NComputing X300

  • Editors' rating
    7.0 Very good


  • Provides a simple and inexpensive way to hang up to six terminals off a single desktop PC
  • Terminals are low-power, secure, easy to administer and quiet
  • Works with Windows- or Linux-based host PCs


  • Performance is inversely related to the number of terminals installed, and directly related to the computing power of the host PC
  • Maximum host PC-to-terminal cable length is 7m
  • Maximum video resolution on terminals is limited to XGA (1,024 x 768)
  • Unsuitable for demanding applications

NComputing uses proprietary multi-user technology to share the use of a single host computer among multiple access terminals. The entry-level X300 uses an internal PCI card to support up to three users per card. Two £149 X300 kits can be used for a total of seven users per host PC (six on the X300 terminals and one on the host PC). The NComputing L230, which we have also reviewed, is a similar product that connects to an Ethernet network and can support up to 10 users with a desktop host and 30 users with a server host. These two products use different terminal server software, so different hosts are required for each product — although they can coexist on the same network.

Each X300 kit consists of the PCI splitter, three access units and the NComputing terminal services software. Customers will need to add cables, keyboards, mice and monitors. NComputing warns that this entry-level solution is not recommended for demanding applications like 3D gaming or 3D design; instead, it's pitched at schools, business workgroups, libraries, internet cafés and suchlike. In NComputing's biggest deployment to date, no fewer than 180,000 X300 seats are being rolled out in Macedonia's schools.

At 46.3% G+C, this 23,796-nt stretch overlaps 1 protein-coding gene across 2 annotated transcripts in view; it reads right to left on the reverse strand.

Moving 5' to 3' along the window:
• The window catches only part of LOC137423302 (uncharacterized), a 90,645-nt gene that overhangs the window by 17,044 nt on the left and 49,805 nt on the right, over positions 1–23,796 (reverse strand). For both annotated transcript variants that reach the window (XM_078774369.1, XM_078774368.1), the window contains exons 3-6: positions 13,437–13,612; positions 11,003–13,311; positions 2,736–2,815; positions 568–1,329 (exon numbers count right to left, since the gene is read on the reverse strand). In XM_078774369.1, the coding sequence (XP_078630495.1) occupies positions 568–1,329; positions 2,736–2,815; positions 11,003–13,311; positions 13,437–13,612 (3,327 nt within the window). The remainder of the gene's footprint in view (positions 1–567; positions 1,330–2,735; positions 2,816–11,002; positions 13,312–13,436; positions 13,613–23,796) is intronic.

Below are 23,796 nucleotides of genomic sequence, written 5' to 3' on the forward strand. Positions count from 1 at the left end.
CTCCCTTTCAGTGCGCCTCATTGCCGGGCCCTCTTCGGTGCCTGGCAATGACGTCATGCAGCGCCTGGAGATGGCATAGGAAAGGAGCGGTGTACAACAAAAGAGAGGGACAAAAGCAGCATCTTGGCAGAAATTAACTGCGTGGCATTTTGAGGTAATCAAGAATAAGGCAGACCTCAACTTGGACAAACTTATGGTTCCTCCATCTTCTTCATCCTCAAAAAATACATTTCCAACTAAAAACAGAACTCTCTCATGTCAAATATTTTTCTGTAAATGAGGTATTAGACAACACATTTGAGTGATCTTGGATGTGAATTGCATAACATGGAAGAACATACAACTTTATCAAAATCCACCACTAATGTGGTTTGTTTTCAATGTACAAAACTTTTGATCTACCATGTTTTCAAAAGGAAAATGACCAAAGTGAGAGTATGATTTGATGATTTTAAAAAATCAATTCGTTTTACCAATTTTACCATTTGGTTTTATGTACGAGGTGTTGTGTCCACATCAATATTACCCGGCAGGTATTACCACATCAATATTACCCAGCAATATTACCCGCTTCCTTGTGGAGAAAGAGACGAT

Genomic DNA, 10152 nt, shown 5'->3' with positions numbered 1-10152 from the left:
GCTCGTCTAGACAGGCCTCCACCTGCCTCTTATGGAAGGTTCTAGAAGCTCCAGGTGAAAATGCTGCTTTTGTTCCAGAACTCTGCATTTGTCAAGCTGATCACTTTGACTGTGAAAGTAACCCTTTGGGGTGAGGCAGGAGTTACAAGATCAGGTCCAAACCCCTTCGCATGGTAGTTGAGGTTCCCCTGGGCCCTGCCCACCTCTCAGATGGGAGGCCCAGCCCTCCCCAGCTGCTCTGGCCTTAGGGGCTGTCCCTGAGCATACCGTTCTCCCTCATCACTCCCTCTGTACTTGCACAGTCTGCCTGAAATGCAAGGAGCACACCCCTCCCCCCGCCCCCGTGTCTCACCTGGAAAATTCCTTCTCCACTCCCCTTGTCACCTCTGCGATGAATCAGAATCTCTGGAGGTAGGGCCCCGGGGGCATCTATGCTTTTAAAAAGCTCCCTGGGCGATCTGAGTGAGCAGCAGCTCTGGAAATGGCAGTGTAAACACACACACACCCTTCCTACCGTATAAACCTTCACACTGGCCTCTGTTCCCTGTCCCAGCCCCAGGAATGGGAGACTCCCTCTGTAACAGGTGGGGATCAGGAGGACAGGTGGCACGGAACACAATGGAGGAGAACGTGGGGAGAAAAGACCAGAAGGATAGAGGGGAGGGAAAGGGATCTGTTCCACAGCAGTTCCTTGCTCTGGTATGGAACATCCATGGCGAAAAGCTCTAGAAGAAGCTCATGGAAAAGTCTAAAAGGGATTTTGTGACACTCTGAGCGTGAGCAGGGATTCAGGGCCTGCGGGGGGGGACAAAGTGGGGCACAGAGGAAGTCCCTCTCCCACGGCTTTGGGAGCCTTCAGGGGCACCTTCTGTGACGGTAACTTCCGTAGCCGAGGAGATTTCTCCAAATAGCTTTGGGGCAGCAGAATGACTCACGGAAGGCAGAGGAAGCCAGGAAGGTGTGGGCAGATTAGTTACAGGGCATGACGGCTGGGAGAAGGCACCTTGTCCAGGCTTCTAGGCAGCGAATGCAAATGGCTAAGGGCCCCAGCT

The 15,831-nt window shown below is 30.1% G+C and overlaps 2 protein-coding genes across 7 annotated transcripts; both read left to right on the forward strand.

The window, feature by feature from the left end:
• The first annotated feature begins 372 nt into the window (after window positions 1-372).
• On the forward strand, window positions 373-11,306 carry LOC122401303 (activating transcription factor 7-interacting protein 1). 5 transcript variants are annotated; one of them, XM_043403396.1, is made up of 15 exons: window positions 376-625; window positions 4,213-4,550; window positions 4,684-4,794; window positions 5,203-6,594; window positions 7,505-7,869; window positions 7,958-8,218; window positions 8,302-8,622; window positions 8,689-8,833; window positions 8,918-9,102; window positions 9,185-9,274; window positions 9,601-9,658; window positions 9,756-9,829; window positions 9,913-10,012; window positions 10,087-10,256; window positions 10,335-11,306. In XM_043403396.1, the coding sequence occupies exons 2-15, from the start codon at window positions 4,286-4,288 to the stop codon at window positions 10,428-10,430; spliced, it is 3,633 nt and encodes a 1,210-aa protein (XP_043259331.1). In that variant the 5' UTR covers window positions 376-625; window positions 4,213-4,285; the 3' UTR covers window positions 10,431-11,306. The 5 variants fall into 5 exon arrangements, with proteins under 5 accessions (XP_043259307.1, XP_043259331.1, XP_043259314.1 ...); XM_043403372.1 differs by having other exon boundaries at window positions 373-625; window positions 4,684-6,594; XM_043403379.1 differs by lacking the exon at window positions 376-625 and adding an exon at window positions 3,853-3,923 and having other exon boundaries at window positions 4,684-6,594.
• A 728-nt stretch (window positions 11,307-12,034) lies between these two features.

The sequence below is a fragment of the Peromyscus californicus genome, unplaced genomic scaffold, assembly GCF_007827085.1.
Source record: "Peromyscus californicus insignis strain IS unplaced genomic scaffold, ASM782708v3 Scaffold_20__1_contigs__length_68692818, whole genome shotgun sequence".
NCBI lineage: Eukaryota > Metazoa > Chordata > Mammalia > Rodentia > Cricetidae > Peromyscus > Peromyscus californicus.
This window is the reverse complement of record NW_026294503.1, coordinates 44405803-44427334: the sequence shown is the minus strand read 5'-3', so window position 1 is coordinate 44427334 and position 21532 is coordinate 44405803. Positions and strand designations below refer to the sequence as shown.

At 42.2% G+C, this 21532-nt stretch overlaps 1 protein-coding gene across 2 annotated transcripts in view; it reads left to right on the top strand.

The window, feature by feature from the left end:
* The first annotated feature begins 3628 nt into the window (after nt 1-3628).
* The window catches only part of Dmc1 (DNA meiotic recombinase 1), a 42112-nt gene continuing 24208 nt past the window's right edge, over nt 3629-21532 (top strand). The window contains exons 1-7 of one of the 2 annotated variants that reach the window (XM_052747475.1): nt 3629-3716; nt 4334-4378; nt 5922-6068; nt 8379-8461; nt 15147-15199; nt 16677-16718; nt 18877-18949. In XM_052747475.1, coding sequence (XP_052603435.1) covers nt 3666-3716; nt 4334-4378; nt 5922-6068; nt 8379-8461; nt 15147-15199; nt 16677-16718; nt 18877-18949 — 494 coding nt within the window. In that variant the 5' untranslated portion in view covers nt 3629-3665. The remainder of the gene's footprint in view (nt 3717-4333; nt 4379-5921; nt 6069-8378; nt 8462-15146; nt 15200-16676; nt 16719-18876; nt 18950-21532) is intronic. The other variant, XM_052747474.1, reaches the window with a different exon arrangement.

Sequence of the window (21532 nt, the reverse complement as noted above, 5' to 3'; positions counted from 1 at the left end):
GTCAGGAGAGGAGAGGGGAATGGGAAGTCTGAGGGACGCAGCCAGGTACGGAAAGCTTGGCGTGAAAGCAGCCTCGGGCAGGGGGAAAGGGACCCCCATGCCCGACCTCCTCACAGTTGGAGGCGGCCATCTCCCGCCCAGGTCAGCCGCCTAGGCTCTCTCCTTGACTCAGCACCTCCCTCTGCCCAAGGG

The £149 X300 kit comprises three access terminals and a PCI card, which is installed in a host PC. Terminal services software is also supplied.

Physical appearance
The three rectangular black X300 access units (which are roughly the size of a pack of cards) each carry an RJ-45 port for connecting a standard Ethernet cable to the RJ-45 ports on the PCI splitter card. Note that these are not true Ethernet ports, as the system uses a proprietary protocol (Direct Windows over IP). Maximum cable length is limited to 5 metres for CAT5 cable, or 7 metres for CAT6 cable. Next to the RJ-45 on the access unit is a 15-pin VGA connector, followed by PS/2 mouse and keyboard ports and finally a 3.5mm stereo jack for audio output. The front is bare save for a green LED to show that the unit is powered up — power for each access unit is supplied from the host PC via the Ethernet cable.

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The X300 terminal has a minimal set of connectors, no moving parts and is powered over the Ethernet cable from the host PC, using less than 5 Watts of power.

The splitter card that drives the access units is a short-format PCI card carrying one large VLSI chip and two smaller chips. Three RJ-45 ports for the access connections are mounted on the end bracket. An alternative low-profile bracket is included with the kit.